This morning I received a long-delayed invitation to beta test Foldera, a new communications filing system that’s supposed to manage your emails, chat conversations, files, and projects easily and intuitively.
Mike Arrington reviewed Foldera on Techcrunch in February 2006 after seeing a demo himself. Looking at the comments of the post, the general sentiment was “that’s cool, but I don’t see a real need for this.”
Based on the early comments, I may not have done the best job in describing this fairly complicated product.
That was Arrington’s quote in the comments. If you can’t explain it in a post about the product to a savvy audience, what chance do you have in the market? At the time the company had already received $13 million in funding despite having little to really show for the idea.
In case you missed it, that TC post was written 16 months ago. That’s roughly equal to 10 years considering the pace of apps we’re currently seeing.
I had a similar experience with a recent Touchstone / Particls beta invitation I passed up. I looked at reviews and comments online and didn’t find anyone raving about how the app has changed their lives for the better.
For me to download an application (or start using it online), and even consider changing my habits (which they all require), the app in question better damn well better perform, save time, and drastically improve my life or save me time. I also need to be extremely confident that the company behind it will not shut down in the near future, forcing me to go back to my old habits.
I had bought into this before with a few websites and web-apps. I signed up for the beta test or service, used it once or twice, and when the novelty wore off, I never visited again. I’m not sure I can think of any application or web-app (outside of Gmail) that has been successful at changing my habits. Even Gmail’s sibling Google Calendar has not gained enough traction with me – and here we’re talking about Google, the overlords of the Internet. What chance does an unknown app or company have?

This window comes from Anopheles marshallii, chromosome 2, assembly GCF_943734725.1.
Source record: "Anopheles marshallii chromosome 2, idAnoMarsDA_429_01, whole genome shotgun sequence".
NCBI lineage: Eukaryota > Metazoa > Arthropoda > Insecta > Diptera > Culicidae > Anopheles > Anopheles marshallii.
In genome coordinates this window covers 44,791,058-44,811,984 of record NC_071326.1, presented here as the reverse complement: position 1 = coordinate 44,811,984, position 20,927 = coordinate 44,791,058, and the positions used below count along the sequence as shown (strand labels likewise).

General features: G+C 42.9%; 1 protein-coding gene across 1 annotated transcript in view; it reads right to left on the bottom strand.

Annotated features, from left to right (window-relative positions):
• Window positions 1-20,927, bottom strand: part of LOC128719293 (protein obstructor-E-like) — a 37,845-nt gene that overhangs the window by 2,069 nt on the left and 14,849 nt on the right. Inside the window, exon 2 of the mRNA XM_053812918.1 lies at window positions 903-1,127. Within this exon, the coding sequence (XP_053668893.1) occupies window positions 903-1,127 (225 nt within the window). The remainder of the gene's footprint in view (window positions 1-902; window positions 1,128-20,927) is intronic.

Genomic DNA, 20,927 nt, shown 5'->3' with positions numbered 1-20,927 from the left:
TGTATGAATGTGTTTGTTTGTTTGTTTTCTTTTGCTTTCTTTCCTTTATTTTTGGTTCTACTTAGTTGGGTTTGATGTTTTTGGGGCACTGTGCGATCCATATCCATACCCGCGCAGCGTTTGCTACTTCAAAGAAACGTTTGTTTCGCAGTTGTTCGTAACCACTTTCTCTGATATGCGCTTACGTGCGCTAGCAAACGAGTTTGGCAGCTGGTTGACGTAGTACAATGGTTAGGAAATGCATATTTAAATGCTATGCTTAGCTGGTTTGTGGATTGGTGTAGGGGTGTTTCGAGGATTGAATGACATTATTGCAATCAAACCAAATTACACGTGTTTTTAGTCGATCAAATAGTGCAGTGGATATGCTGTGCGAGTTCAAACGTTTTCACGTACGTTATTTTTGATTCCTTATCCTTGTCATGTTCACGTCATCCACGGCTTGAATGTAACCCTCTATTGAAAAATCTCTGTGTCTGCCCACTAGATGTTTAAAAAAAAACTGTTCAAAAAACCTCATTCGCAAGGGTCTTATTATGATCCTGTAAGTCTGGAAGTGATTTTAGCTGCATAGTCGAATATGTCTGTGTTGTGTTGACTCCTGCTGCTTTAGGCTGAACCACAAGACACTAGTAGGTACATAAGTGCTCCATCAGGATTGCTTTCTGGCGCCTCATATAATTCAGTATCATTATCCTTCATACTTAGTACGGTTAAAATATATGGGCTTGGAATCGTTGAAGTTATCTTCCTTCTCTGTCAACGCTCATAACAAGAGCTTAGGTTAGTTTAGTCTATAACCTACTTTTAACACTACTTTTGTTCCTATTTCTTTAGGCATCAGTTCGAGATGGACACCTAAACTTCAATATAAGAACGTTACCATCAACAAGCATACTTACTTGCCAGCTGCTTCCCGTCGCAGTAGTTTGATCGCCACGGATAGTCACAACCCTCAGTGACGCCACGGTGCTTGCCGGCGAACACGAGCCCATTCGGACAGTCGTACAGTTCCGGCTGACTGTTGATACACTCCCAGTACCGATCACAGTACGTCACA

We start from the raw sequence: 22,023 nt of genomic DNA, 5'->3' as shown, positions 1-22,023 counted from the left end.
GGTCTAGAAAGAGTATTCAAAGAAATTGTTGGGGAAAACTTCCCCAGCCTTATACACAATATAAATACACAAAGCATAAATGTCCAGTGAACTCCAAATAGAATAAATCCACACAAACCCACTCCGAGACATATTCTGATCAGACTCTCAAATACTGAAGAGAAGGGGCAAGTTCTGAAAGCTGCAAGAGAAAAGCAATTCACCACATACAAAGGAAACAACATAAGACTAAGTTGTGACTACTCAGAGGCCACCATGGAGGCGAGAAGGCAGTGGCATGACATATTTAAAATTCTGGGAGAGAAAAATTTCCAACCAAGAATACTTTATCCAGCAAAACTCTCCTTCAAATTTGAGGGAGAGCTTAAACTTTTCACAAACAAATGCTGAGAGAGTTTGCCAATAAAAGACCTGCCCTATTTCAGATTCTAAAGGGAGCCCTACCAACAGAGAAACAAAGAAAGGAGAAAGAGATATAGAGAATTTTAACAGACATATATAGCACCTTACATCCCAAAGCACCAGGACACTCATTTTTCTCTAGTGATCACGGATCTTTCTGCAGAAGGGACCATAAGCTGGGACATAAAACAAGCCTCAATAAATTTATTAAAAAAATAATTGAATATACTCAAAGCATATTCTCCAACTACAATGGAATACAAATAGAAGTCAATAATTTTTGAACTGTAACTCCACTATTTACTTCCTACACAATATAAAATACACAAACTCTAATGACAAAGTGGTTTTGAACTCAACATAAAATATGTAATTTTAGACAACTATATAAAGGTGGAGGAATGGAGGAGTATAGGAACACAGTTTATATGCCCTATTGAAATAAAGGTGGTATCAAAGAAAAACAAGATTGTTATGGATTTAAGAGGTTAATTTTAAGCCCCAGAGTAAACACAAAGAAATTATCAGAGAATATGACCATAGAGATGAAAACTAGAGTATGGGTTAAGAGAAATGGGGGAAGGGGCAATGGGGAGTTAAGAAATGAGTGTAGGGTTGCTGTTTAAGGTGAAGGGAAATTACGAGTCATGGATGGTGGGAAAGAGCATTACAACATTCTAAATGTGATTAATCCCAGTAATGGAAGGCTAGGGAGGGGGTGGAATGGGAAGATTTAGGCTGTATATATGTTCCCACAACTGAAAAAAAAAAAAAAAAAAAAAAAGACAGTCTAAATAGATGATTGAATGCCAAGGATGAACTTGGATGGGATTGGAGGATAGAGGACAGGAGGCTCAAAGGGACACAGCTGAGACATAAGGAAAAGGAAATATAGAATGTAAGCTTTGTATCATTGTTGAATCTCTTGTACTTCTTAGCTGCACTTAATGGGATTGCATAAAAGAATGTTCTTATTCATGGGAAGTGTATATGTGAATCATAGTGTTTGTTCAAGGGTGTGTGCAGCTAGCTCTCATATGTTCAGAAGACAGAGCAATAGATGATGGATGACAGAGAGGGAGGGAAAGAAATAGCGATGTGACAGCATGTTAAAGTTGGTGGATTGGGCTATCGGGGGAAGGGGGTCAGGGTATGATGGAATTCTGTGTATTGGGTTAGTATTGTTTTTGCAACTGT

In the case of Foldera I can only imagine someone selling the company dropped “Microsoft Outlook killer” and some VC’s ears propped up. Money flowed in. The playbook for 2006, especially after the Myspace and Youtube acquisitions was: Pick a cool name, call it web 2.0, insert “[Microsoft/Google product] killer”, collect VC money. Lather, rinse, repeat.
It’s now the second half of 2007.
We’re seeing a saturation point for web 2.0 apps that solve a problem no one really had – or alternatively – web 2.0 apps whose adoption costs outweigh their marginal benefits. As a matter of fact, that point may have already passed. Lots of people have been writing about the web 2.0 bubble bursting. Unfortunately for Foldera, I think they may be right.
P.S. Note to self: avoid ironic names for applications.